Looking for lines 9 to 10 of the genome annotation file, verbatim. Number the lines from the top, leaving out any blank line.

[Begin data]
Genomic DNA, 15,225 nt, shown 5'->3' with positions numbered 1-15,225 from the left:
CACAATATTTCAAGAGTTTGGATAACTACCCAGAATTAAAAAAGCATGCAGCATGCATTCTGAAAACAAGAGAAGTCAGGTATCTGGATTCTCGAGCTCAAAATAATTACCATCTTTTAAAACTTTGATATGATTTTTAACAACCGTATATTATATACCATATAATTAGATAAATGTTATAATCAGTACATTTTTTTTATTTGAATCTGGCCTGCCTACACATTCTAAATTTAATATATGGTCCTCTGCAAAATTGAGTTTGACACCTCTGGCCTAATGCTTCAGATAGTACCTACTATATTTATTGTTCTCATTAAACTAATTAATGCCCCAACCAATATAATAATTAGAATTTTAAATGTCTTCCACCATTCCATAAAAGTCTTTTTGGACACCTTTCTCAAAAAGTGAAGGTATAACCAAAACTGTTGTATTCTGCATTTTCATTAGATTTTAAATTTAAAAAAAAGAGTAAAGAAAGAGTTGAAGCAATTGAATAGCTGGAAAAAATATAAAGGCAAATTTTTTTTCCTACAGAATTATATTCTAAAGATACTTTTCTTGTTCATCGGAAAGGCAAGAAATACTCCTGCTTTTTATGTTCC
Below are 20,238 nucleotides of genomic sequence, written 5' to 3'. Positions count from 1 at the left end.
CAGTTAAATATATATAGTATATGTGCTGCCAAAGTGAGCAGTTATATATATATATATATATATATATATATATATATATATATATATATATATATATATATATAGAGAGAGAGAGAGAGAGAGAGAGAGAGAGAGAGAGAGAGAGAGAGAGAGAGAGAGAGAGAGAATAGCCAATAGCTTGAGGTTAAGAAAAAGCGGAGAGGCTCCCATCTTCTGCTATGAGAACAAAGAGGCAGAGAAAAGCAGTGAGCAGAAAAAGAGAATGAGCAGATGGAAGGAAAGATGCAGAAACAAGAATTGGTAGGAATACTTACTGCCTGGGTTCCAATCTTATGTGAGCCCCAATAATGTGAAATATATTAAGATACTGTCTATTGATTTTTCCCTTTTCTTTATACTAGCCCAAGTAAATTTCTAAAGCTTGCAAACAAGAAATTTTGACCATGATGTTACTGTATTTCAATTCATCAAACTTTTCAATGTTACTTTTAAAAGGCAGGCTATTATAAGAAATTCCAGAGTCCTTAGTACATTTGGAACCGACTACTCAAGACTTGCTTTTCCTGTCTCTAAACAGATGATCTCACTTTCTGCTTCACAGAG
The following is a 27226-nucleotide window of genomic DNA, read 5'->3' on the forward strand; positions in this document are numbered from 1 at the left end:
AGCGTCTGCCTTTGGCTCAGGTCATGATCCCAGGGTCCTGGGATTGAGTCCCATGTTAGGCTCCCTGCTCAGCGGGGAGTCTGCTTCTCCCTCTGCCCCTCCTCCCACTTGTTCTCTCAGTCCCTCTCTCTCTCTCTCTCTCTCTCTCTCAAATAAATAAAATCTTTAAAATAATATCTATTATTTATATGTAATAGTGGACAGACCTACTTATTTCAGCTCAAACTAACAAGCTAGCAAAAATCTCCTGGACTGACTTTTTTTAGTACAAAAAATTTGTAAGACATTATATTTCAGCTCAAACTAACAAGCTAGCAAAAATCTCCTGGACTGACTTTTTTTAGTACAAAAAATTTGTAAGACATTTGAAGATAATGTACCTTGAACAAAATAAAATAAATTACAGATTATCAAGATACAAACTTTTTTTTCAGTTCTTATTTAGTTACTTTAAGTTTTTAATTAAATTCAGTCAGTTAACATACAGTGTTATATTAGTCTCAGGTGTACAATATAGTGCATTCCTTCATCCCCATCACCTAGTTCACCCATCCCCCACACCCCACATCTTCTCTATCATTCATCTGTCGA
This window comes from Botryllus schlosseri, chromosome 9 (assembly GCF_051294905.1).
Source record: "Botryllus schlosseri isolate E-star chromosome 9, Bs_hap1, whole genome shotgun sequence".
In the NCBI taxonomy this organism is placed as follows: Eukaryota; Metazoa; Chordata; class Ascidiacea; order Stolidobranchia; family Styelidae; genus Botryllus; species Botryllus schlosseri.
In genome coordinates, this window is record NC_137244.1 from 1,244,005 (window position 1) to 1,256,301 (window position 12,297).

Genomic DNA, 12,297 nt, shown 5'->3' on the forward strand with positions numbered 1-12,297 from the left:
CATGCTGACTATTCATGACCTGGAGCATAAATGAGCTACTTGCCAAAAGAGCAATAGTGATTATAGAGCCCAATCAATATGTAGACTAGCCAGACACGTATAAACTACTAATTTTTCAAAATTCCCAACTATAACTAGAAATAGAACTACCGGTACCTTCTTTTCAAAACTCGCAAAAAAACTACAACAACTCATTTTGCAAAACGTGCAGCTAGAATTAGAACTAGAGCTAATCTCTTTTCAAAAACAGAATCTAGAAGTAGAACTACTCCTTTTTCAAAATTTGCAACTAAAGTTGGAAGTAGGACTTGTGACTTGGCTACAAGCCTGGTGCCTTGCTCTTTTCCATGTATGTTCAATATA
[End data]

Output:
In the NCBI taxonomy this organism is placed as follows: Eukaryota; Metazoa; Chordata; class Ascidiacea; order Stolidobranchia; family Styelidae; genus Botryllus; species Botryllus schlosseri.
In genome coordinates, this window is record NC_137244.1 from 1,244,005 (window position 1) to 1,256,301 (window position 12,297).